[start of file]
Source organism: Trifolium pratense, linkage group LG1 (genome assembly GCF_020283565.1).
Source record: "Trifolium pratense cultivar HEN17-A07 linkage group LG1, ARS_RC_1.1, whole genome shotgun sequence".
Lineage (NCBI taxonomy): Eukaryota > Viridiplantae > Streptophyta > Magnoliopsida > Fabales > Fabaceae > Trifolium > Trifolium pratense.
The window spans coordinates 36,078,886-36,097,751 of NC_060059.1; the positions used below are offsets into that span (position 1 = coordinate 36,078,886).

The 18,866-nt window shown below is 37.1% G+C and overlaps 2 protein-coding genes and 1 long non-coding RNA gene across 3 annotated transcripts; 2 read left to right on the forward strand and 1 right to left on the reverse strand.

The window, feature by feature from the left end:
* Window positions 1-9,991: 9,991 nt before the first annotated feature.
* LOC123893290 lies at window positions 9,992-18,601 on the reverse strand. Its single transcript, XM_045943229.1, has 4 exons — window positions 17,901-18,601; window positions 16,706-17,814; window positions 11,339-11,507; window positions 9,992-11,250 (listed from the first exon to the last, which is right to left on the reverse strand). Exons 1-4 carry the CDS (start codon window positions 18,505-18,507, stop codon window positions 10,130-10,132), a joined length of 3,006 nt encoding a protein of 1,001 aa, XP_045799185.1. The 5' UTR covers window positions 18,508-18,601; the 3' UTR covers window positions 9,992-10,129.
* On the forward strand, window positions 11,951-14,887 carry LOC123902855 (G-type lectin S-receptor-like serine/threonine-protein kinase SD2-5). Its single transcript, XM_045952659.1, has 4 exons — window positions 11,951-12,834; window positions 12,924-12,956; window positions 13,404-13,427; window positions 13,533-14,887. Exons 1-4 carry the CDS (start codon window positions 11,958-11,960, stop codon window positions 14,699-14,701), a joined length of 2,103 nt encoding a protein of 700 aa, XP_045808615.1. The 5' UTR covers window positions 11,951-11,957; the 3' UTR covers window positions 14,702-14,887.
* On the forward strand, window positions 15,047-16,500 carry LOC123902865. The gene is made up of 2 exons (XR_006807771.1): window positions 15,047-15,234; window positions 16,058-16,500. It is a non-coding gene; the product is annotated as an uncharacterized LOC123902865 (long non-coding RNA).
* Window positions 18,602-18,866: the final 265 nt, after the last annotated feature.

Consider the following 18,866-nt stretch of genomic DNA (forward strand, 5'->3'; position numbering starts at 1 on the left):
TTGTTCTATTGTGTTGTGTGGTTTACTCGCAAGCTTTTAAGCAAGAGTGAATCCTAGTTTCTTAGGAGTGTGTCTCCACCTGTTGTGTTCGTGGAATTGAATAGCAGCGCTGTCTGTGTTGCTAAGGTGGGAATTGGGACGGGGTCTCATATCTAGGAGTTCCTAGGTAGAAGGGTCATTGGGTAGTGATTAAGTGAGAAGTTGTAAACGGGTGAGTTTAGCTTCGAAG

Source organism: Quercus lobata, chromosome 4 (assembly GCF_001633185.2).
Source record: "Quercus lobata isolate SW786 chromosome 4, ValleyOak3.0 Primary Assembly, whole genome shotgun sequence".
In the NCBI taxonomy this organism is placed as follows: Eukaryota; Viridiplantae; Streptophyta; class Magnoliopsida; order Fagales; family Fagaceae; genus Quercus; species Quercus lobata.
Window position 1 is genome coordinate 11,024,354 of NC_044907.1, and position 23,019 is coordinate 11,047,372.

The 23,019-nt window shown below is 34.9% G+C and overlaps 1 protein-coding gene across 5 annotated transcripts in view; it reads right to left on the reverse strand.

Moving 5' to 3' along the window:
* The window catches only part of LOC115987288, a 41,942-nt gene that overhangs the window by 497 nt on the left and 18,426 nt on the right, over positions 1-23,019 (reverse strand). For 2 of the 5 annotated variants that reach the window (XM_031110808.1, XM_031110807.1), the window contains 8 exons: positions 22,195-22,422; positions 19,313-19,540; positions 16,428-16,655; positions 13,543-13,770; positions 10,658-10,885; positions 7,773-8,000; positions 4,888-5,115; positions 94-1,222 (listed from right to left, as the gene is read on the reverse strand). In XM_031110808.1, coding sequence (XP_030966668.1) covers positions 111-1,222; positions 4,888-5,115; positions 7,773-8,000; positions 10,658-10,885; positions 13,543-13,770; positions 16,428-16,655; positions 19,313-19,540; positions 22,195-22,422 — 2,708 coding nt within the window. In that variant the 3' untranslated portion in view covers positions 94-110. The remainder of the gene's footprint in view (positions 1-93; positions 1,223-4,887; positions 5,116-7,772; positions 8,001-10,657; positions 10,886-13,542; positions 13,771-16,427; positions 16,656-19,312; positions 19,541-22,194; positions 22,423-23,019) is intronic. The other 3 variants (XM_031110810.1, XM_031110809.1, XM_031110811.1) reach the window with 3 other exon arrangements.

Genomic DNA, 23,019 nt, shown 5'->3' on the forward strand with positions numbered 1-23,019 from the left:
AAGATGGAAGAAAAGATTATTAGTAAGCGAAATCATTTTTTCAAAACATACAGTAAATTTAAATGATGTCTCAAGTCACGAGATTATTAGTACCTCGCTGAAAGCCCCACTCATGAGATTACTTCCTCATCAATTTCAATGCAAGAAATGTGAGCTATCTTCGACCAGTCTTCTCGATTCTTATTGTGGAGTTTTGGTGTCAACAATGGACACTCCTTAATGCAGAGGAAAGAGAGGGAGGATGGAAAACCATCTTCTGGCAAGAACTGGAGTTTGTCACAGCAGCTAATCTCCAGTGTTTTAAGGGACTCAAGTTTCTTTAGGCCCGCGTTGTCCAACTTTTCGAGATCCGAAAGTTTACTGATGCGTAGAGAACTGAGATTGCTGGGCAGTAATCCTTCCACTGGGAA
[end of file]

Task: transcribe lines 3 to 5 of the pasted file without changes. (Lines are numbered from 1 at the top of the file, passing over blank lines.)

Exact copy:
Lineage (NCBI taxonomy): Eukaryota > Viridiplantae > Streptophyta > Magnoliopsida > Fabales > Fabaceae > Trifolium > Trifolium pratense.
The window spans coordinates 36,078,886-36,097,751 of NC_060059.1; the positions used below are offsets into that span (position 1 = coordinate 36,078,886).

The 18,866-nt window shown below is 37.1% G+C and overlaps 2 protein-coding genes and 1 long non-coding RNA gene across 3 annotated transcripts; 2 read left to right on the forward strand and 1 right to left on the reverse strand.